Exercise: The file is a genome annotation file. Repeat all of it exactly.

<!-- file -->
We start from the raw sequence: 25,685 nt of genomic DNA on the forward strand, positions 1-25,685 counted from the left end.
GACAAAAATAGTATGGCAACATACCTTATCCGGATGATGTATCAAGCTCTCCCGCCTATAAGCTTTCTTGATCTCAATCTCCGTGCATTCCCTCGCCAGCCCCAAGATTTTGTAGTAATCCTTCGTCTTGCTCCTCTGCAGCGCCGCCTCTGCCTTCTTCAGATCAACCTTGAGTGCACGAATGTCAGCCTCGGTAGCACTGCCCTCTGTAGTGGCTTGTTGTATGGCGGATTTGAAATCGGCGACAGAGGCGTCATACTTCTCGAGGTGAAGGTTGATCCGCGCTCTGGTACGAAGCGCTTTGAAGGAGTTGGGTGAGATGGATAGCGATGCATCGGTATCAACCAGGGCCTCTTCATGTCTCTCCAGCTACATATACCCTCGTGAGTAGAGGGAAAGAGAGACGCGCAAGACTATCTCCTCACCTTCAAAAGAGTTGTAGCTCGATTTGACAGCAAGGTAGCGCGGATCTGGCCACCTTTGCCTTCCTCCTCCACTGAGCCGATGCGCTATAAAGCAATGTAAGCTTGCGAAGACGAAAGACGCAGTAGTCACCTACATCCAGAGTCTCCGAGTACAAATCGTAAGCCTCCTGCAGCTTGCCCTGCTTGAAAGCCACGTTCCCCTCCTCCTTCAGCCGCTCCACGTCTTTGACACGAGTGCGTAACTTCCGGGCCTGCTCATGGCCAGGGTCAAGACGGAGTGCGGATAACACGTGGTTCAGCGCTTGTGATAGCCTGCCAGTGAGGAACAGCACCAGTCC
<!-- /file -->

We start from the raw sequence: 25,685 nt of genomic DNA on the forward strand, positions 1-25,685 counted from the left end.
GACAAAAATAGTATGGCAACATACCTTATCCGGATGATGTATCAAGCTCTCCCGCCTATAAGCTTTCTTGATCTCAATCTCCGTGCATTCCCTCGCCAGCCCCAAGATTTTGTAGTAATCCTTCGTCTTGCTCCTCTGCAGCGCCGCCTCTGCCTTCTTCAGATCAACCTTGAGTGCACGAATGTCAGCCTCGGTAGCACTGCCCTCTGTAGTGGCTTGTTGTATGGCGGATTTGAAATCGGCGACAGAGGCGTCATACTTCTCGAGGTGAAGGTTGATCCGCGCTCTGGTACGAAGCGCTTTGAAGGAGTTGGGTGAGATGGATAGCGATGCATCGGTATCAACCAGGGCCTCTTCATGTCTCTCCAGCTACATATACCCTCGTGAGTAGAGGGAAAGAGAGACGCGCAAGACTATCTCCTCACCTTCAAAAGAGTTGTAGCTCGATTTGACAGCAAGGTAGCGCGGATCTGGCCACCTTTGCCTTCCTCCTCCACTGAGCCGATGCGCTATAAAGCAATGTAAGCTTGCGAAGACGAAAGACGCAGTAGTCACCTACATCCAGAGTCTCCGAGTACAAATCGTAAGCCTCCTGCAGCTTGCCCTGCTTGAAAGCCACGTTCCCCTCCTCCTTCAGCCGCTCCACGTCTTTGACACGAGTGCGTAACTTCCGGGCCTGCTCATGGCCAGGGTCAAGACGGAGTGCGGATAACACGTGGTTCAGCGCTTGTGATAGCCTGCCAGTGAGGAACAGCACCAGTCC